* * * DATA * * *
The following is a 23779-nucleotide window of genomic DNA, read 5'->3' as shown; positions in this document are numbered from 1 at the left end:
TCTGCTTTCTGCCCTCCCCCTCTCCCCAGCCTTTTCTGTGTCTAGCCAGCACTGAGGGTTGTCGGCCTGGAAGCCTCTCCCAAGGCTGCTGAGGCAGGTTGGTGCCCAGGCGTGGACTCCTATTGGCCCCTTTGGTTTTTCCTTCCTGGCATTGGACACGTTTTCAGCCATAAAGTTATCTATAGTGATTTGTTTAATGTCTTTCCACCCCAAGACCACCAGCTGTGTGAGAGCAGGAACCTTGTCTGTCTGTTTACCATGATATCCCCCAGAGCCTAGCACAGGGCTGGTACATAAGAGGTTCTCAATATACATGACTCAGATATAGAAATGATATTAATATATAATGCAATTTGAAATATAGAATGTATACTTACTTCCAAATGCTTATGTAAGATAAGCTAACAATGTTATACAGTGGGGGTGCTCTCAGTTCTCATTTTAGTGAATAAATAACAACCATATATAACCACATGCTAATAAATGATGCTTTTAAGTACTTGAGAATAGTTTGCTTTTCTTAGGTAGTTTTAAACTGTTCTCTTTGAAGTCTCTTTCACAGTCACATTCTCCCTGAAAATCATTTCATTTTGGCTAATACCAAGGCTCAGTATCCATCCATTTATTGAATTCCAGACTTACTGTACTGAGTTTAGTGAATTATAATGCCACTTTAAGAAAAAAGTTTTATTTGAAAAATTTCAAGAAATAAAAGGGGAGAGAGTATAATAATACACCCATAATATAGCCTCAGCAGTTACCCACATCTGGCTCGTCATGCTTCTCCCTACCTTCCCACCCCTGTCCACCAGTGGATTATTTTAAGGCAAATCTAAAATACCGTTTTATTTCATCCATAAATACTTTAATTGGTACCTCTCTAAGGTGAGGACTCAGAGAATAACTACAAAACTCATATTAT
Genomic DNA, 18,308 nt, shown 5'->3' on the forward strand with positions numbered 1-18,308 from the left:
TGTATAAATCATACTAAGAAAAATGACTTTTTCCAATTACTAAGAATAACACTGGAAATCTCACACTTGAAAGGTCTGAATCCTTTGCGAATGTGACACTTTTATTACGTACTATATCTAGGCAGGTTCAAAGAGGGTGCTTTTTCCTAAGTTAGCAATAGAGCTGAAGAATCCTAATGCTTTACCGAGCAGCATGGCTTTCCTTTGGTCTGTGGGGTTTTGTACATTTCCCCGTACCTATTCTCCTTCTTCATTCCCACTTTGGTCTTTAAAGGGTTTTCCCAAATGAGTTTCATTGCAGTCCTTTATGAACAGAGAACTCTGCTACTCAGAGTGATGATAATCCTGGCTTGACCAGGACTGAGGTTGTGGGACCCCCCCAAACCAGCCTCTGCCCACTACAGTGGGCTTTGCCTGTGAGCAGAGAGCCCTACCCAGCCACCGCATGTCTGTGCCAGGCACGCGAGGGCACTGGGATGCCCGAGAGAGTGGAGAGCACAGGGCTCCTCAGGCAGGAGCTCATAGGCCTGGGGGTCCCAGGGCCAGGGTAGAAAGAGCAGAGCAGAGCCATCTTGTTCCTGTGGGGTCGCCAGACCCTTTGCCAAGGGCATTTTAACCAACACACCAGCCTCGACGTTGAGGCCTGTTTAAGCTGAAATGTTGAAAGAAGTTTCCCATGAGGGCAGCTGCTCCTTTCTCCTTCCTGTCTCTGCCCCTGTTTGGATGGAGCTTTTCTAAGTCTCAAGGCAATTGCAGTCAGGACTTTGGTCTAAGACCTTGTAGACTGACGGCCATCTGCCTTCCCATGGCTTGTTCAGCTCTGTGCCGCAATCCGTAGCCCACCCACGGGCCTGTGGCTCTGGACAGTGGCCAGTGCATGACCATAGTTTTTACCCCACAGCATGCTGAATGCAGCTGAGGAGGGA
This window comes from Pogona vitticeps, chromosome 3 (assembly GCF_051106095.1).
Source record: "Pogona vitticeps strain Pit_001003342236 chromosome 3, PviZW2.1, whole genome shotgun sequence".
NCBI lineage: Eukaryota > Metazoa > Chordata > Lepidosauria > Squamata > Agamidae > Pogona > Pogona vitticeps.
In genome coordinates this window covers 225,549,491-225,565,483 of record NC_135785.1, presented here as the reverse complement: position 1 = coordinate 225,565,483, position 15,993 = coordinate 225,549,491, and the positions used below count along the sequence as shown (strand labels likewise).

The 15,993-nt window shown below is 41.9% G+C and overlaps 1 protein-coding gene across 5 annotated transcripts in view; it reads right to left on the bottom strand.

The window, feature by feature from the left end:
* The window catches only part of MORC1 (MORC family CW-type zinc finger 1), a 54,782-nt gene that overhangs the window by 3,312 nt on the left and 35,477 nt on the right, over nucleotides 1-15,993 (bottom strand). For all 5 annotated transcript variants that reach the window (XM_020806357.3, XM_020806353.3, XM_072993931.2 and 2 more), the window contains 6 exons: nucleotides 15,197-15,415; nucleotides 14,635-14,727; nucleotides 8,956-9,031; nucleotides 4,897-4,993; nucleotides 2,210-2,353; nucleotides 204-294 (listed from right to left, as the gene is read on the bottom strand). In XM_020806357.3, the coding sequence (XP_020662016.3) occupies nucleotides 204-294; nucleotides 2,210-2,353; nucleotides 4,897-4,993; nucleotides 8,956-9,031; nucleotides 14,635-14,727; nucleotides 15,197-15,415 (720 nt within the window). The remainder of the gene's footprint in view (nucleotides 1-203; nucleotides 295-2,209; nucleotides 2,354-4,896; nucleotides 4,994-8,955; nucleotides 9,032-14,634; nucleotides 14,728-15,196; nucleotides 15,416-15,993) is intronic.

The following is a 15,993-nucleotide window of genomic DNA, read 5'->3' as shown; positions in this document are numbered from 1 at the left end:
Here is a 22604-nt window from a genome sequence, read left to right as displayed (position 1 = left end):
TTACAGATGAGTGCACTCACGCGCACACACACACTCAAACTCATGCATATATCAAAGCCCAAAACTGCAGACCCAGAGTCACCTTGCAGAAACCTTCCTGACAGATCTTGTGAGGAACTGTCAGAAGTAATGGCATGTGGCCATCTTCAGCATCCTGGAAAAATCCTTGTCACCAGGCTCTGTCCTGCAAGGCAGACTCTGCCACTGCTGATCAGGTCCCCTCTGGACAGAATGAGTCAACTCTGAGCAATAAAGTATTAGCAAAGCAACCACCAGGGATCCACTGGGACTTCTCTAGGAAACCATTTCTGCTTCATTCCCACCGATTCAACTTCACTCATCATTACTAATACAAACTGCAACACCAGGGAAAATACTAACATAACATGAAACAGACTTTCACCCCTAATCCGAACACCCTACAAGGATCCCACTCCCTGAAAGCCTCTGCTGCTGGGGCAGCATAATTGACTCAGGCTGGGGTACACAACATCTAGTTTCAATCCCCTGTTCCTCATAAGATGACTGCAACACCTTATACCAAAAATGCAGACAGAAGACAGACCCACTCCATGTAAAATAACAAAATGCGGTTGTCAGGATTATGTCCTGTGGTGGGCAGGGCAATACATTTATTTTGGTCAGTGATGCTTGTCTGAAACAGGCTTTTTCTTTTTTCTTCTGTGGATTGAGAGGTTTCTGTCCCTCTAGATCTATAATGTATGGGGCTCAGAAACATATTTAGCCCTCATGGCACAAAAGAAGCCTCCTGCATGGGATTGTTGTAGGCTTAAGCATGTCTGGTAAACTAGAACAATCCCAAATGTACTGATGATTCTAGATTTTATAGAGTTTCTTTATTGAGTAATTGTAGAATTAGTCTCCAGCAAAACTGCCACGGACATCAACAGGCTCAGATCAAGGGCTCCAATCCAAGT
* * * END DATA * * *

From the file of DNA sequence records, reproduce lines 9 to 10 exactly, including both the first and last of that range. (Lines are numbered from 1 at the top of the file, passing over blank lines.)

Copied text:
The 15,993-nt window shown below is 41.9% G+C and overlaps 1 protein-coding gene across 5 annotated transcripts in view; it reads right to left on the bottom strand.

The window, feature by feature from the left end: